“True! My favorite is the children’s song.” Orjo pushed aside a jar, then pulled out what looked like another bottle of liquor. Not satisfied, he put it back and kept searching. “Aha!” He pulled out a third bottle and returned to the table. “Have you heard the children’s song? No? The gulls sing it once in a while when they pass through here, it goes like this:
The omatje’s riding now
Riding now, riding now
Theo the Omatje’s riding now
On his wings of flame.
Hide your gold and lock the door
Lock the door, lock the door
Hide your gold and lock the door
For Theo the omatje rides tonight.
“Infantile,” Orjo said, setting the bottle on the table and fishing out a knife from his pocket. “But catchy.”
“We need you to find the…” Indigo frowned, as if trying to herd her thoughts. “Library. And then I can kill you.”
Theo and Brune stared at her. She glared at Orjo. “There’s something in this brew!”
“I told you, brew makes conversation flow.” Orjo leaned forward. “So you want me to take you to the Library, and then kill me. Is that your plan?”
Theo had never seen Indigo drunk. She had the occasional cup of ale, he knew, but she was too keen on control to ever let it get any edge on her. But she clearly had no control of her words and seemed to know it.
“Well, Theo,” Orjo commented. “Seems you don’t know your own friends’ intentions. Doesn’t make me trust you.”
“Orjo, no one is killing anyone! We just want to find the Library,” Theo insisted.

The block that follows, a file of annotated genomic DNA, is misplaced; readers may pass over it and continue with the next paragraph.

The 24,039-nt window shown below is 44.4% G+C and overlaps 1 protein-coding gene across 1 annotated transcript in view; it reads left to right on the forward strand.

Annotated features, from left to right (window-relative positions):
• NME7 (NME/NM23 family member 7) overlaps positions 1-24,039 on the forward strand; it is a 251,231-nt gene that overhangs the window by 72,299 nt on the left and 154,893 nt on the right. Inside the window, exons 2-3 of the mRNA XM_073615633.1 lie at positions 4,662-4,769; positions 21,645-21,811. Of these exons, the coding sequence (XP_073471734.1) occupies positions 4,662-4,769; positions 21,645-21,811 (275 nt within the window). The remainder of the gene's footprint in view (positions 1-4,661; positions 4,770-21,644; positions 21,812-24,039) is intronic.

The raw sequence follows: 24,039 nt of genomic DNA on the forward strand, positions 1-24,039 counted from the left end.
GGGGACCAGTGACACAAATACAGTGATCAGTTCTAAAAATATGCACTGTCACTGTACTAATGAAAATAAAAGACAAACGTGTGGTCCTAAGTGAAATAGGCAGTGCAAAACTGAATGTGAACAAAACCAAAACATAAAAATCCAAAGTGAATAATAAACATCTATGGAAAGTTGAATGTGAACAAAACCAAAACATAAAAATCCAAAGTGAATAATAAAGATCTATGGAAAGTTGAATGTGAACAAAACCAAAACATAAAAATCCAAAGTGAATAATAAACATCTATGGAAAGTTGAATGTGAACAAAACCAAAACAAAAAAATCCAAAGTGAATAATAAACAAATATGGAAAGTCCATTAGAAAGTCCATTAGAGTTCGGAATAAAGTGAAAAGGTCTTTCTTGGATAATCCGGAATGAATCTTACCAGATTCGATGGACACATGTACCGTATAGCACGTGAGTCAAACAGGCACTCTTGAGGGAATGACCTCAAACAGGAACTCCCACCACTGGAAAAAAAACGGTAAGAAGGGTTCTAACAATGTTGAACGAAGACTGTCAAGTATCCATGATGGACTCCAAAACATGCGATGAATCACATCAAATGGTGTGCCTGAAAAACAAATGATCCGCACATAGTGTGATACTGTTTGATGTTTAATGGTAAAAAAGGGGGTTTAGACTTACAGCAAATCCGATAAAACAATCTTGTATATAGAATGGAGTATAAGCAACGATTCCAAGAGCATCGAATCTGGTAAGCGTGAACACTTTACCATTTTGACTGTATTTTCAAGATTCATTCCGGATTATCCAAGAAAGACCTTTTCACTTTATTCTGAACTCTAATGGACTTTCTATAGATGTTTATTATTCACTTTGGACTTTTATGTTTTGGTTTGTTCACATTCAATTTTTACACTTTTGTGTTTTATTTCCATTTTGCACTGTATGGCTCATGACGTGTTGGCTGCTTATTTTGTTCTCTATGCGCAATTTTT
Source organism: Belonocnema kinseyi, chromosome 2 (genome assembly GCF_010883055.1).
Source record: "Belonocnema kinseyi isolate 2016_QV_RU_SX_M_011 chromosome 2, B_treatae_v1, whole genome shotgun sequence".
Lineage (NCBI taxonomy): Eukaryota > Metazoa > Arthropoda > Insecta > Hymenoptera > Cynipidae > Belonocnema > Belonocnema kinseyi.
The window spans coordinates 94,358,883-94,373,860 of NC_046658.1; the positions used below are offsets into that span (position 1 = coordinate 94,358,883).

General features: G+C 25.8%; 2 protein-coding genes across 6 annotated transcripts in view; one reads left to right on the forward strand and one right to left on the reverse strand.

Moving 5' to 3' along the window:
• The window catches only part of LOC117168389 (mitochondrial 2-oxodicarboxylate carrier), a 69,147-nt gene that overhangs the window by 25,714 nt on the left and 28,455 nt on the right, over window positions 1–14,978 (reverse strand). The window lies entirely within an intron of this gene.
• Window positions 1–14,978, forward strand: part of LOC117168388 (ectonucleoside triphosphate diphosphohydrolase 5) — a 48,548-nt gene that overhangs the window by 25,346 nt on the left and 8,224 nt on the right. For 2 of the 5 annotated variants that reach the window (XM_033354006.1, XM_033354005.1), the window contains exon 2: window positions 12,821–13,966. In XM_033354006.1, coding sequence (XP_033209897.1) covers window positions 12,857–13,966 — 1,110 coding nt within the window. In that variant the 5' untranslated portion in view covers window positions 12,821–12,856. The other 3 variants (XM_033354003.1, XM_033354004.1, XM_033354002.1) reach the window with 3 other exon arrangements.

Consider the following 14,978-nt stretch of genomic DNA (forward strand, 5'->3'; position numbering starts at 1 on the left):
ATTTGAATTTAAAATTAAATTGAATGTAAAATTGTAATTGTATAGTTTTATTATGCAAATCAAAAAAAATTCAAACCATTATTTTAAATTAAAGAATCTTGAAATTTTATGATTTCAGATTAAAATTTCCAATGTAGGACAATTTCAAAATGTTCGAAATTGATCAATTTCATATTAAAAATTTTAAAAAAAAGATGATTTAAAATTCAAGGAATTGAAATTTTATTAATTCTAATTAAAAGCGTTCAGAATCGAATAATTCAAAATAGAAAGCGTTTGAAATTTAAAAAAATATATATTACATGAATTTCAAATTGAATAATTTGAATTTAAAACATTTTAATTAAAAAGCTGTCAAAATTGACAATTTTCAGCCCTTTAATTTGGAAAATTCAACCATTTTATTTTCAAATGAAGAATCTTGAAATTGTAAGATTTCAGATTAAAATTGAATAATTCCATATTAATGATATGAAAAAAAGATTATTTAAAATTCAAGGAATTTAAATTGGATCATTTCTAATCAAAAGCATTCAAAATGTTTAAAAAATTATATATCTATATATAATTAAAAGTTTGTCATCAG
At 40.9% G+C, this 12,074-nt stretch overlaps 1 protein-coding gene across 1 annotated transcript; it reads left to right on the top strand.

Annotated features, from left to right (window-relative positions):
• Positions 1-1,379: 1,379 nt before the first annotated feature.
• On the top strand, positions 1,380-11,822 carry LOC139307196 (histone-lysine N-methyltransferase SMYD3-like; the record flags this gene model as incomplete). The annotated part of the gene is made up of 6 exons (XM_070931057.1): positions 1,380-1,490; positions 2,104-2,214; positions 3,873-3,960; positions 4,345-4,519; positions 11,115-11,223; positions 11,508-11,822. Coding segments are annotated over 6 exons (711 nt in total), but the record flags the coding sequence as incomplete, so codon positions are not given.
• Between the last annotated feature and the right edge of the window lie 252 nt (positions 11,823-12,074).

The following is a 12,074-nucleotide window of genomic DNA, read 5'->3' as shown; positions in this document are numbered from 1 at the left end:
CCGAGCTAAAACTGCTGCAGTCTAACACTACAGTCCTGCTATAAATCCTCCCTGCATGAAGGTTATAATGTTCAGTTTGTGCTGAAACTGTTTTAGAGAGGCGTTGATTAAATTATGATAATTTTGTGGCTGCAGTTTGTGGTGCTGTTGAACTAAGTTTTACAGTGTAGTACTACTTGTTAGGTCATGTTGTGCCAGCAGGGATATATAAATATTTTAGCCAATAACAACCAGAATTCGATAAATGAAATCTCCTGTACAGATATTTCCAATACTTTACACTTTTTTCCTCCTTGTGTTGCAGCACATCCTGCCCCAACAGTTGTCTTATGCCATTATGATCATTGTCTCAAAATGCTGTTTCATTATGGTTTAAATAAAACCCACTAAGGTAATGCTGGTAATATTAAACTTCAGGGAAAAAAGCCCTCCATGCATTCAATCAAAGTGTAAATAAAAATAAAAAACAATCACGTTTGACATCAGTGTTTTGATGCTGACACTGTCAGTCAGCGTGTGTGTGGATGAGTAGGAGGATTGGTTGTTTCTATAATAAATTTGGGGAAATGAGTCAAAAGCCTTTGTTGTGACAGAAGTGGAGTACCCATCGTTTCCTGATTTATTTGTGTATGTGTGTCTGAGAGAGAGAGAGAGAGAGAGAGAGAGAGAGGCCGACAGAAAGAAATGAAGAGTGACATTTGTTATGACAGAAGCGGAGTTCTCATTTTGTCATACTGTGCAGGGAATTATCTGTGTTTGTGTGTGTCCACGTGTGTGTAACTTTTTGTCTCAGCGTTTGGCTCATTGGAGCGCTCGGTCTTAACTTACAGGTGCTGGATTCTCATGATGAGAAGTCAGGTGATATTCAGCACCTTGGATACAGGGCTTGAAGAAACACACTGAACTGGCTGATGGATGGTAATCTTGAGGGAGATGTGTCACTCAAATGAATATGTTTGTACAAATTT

Now Brune was swaying a little, eyes glazed. Theo had a sudden, random memory of his best friend Pozzi from Willago, who’d always argued that drinking brew was like sport. You got better at it with practice. How practiced was Orjo? Could he possibly outdrink a bear ten times his weight?
Orjo had managed to work the wood cork out of the bottle and began refilling the cups. “The cups don’t lie, Theo.”
Theo cursed his stupidity, and snatched the drink from Indigo’s paw. But it was too late. She slumped over the table. Brune stared at her, blinking.
“The cups…” The bear managed a slur of words and tried to stand, but his legs wouldn’t cooperate. Bottles and sheaves of paper flew as the giant crashed into the wall, then slid to the ground, blinking.
“You poisoned them!” Theo scrambled to his feet and put a paw to Indigo’s nose. She was breathing. Brune tried to push himself up on the toolbox, but only managed to knock it over before succumbing to the brew and lying still.
Orjo calmly poured himself another serving. “I said the brew wasn’t poisoned. And it wasn’t.”
“What do you call this then?”
The muskrat smiled. “A very simple truth tonic that I dipped the cups in. I needed to know who you told about my island. But if you manage to kill me, they’ll wake up with nothing but nasty headaches and the thirst of a four-humped camel.”
Theo clumsily freed Indigo’s sword from her scabbard, trying to keep his paws from shaking. “And if I don’t?”
The muskrat wiped his lips with his sleeve and stood. His smile, unlike his stance, was disturbingly sober. “Then I kill all of you.”
Melanie was born in Windsor, Ontario to a Chinese mother and a Canadian father, and grew up in Shanghai, Hong Kong, Taipei, and Beijing. She spent grades one to three in a Chinese primary school with concrete floors and no heating, so when she moved to a school with carpets and its very own library, she thought she’d gone to heaven. She spent all her free time devouring books of every kind—including ones that most adults probably wouldn’t recommend for children. Animal Farm, Watership Down, and The Chronicles of Narnia became staples, with a generous helping of Stephen King thrown in. She is currently a producer and screenwriter, with an MFA from USC in film producing. Over her diverse career she has directed a zombie film, been held at gunpoint, and had the good fortune to work with some of her idols. She lives with her husband and two impossibly energetic children in Ballarat, Australia.